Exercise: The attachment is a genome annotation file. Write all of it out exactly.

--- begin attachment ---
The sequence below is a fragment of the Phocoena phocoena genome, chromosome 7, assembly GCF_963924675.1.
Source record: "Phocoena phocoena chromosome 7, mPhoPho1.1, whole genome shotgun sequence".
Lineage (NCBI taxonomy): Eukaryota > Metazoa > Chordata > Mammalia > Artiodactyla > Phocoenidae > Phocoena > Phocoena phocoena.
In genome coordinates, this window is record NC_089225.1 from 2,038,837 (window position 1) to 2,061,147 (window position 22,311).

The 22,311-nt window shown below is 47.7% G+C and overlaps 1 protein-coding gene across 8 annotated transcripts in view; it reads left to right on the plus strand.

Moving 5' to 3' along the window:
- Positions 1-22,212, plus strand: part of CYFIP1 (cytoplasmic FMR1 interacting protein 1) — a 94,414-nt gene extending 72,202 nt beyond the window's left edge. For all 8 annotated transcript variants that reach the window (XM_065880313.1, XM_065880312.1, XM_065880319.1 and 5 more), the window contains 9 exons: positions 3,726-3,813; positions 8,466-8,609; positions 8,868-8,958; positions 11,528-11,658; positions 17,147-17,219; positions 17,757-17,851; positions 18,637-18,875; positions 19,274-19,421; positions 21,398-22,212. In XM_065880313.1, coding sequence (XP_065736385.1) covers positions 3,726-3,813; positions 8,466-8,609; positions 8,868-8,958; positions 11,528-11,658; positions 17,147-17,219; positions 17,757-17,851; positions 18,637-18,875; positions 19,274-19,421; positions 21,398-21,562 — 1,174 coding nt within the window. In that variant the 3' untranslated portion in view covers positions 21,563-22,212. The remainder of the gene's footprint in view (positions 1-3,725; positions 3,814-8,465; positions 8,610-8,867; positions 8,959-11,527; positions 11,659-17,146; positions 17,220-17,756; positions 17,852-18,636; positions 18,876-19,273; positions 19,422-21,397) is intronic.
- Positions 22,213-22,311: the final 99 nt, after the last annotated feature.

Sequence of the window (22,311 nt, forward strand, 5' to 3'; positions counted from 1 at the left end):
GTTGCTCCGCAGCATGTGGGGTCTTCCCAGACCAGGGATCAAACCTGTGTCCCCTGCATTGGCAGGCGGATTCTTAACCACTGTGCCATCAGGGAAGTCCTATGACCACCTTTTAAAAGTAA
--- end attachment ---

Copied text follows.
The sequence below is a fragment of the Phocoena phocoena genome, chromosome 7, assembly GCF_963924675.1.
Source record: "Phocoena phocoena chromosome 7, mPhoPho1.1, whole genome shotgun sequence".
Lineage (NCBI taxonomy): Eukaryota > Metazoa > Chordata > Mammalia > Artiodactyla > Phocoenidae > Phocoena > Phocoena phocoena.
In genome coordinates, this window is record NC_089225.1 from 2,038,837 (window position 1) to 2,061,147 (window position 22,311).

The 22,311-nt window shown below is 47.7% G+C and overlaps 1 protein-coding gene across 8 annotated transcripts in view; it reads left to right on the plus strand.

Moving 5' to 3' along the window:
- Positions 1-22,212, plus strand: part of CYFIP1 (cytoplasmic FMR1 interacting protein 1) — a 94,414-nt gene extending 72,202 nt beyond the window's left edge. For all 8 annotated transcript variants that reach the window (XM_065880313.1, XM_065880312.1, XM_065880319.1 and 5 more), the window contains 9 exons: positions 3,726-3,813; positions 8,466-8,609; positions 8,868-8,958; positions 11,528-11,658; positions 17,147-17,219; positions 17,757-17,851; positions 18,637-18,875; positions 19,274-19,421; positions 21,398-22,212. In XM_065880313.1, coding sequence (XP_065736385.1) covers positions 3,726-3,813; positions 8,466-8,609; positions 8,868-8,958; positions 11,528-11,658; positions 17,147-17,219; positions 17,757-17,851; positions 18,637-18,875; positions 19,274-19,421; positions 21,398-21,562 — 1,174 coding nt within the window. In that variant the 3' untranslated portion in view covers positions 21,563-22,212. The remainder of the gene's footprint in view (positions 1-3,725; positions 3,814-8,465; positions 8,610-8,867; positions 8,959-11,527; positions 11,659-17,146; positions 17,220-17,756; positions 17,852-18,636; positions 18,876-19,273; positions 19,422-21,397) is intronic.
- Positions 22,213-22,311: the final 99 nt, after the last annotated feature.

Sequence of the window (22,311 nt, forward strand, 5' to 3'; positions counted from 1 at the left end):
GTTGCTCCGCAGCATGTGGGGTCTTCCCAGACCAGGGATCAAACCTGTGTCCCCTGCATTGGCAGGCGGATTCTTAACCACTGTGCCATCAGGGAAGTCCTATGACCACCTTTTAAAAGTAA